WASHINGTON — Arkansas Farm Bureau President Randy Veach told a House panel Tuesday that overzealous federal agencies have made the American farmer and rancher "the species most threatened here."

WASHINGTON — Arkansas Farm Bureau President Randy Veach told a House panel Tuesday that overzealous federal agencies have made the American farmer and rancher "the species most threatened here."


"We are being marginalized right out of business by overregulation from federal agencies acting beyond the intentions of Congress," Veach said during testimony before the House Natural Resources Committee.


The committee held a hearing on six bills aimed at reforming the Endangered Species Act, including one by Rep. Rick Crawford, R-Jonesboro, that would require the Department of Interior to fully consider economic impact when designating new critical habitat.


The legislation, which Veach supports, was drafted in response to the U.S. Fish & Wildlife Agency’s proposal to designate more than 40 percent of Arkansas as a critical habitat for the protection of the Neosho mucket and Rabbitsfoot mussel.


The designation, which would protect the two freshwater mussels under the federal Endangered Species Ac, would affect about one-third of Arkansas’ property owners.


Veach said the proposal was made without considering the impact it would have on Arkansas farmers and ranchers.


"They should really consider the costs to all the stakeholders and all those involved and weigh those against what we are trying to accomplish," he said.


After the hearing, Veach told reporters that the impact of the designation could be devastating to Arkansas — potentially shuttering important irrigation projects like the Bayou Meto.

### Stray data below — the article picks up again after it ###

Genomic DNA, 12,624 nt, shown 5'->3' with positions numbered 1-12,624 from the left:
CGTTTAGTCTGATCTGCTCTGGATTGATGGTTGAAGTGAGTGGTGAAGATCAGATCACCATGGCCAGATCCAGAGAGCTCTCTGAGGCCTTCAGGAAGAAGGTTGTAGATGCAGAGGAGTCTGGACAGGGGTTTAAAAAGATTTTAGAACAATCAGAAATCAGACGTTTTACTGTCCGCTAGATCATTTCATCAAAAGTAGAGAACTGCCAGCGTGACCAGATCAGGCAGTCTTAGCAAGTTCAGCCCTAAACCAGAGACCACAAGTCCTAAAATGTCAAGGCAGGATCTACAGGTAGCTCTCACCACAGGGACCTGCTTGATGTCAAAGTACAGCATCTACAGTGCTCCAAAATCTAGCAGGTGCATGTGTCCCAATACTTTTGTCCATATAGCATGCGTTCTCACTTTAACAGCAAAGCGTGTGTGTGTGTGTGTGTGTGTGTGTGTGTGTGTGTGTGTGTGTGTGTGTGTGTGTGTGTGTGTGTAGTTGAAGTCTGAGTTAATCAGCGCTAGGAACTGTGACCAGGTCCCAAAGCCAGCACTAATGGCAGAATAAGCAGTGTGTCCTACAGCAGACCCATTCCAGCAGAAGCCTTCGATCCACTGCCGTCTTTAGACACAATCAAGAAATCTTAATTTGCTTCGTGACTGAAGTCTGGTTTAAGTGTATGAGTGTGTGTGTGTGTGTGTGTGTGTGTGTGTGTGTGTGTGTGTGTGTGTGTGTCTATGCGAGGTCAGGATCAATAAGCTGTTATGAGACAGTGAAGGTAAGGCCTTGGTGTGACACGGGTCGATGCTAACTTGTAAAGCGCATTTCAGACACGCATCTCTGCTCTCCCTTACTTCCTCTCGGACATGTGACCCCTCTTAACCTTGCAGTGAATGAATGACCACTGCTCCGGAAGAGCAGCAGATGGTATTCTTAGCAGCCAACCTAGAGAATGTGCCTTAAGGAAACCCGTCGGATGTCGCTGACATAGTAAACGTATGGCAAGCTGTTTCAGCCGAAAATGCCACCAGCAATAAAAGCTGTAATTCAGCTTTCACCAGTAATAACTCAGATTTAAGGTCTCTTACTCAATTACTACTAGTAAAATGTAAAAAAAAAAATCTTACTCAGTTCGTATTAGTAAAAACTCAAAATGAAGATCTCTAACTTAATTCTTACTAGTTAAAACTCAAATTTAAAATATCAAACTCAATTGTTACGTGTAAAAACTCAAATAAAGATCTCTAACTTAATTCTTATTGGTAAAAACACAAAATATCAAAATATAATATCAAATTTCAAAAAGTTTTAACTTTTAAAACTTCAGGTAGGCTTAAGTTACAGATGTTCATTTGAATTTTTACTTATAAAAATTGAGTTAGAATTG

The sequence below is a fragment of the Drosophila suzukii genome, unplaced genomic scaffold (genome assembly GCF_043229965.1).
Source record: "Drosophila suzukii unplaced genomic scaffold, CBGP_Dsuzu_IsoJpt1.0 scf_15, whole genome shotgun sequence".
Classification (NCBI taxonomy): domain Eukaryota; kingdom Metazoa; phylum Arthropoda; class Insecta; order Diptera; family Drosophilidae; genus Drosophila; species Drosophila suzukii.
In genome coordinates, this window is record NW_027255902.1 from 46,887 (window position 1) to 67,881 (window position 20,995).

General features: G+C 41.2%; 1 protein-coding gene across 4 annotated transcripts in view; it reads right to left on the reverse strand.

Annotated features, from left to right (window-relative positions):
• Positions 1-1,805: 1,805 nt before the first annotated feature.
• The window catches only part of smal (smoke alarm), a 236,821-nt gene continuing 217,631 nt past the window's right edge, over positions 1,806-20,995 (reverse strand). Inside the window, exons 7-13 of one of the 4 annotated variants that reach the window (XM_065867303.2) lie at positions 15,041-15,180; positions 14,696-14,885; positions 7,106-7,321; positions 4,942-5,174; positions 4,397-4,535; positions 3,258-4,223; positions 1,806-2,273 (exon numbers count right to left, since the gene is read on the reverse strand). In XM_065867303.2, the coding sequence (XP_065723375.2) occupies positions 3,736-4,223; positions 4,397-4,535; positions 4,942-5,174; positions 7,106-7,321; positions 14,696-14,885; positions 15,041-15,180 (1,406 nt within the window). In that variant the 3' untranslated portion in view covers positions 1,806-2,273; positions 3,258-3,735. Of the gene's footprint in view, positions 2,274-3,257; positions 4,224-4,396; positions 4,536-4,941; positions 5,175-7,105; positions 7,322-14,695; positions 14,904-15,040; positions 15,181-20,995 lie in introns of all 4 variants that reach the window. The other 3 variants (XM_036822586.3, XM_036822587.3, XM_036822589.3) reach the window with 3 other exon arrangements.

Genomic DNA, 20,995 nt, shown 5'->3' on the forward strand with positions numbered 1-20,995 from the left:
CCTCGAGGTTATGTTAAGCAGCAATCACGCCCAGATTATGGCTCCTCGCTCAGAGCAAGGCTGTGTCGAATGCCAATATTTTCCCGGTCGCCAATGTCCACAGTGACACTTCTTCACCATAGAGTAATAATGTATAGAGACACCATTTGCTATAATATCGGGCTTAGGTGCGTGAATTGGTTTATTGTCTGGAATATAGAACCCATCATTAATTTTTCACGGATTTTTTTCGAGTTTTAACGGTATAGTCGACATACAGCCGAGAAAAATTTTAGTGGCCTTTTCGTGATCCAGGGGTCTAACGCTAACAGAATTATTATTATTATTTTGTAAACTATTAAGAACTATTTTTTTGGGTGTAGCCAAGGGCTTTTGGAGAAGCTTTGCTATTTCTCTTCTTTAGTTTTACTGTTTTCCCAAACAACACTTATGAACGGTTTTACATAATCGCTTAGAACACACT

Crawford said after the hearing that he hopes the House will take up his bill before the end of the year but acknowledged that time is slipping by. Regardless, he said, the legislation and hearing will prompt Fish & Wildlife to take a closer look at the economic hit that Arkansas could experience and narrow its proposal.


Veach was among several witnesses who appeared before the House Resources Committee on Tuesday to testify on the Endangered Species Act. Rep. Doc Hastings, R-Wash., chairman of the committee, said the bills being considered would help improve the ESA.


"Clearly, ESA as written and implemented can be improved upon to ensure that this important law is working in the best interest of species and people and I expect that a discussion on sound legislative updates and improvements will continue well beyond this Congress," he said.


Rep. David Lowenthal, D-Calif., a committee member, criticized the Republican effort, saying it is designed to weaken protections for the most fragile species on the planet.


"These six different bills — none will help save a unique species from being wiped off the face of the earth. I’m disappointed but not surprised," Lowenthal said.


Crawford said his bill would requiring a comprehensive economic analysis would bring "a much needed level of reform that will provide more transparency to the general public and better inform them as to what the actions of a federal agency will have on their community or their private property."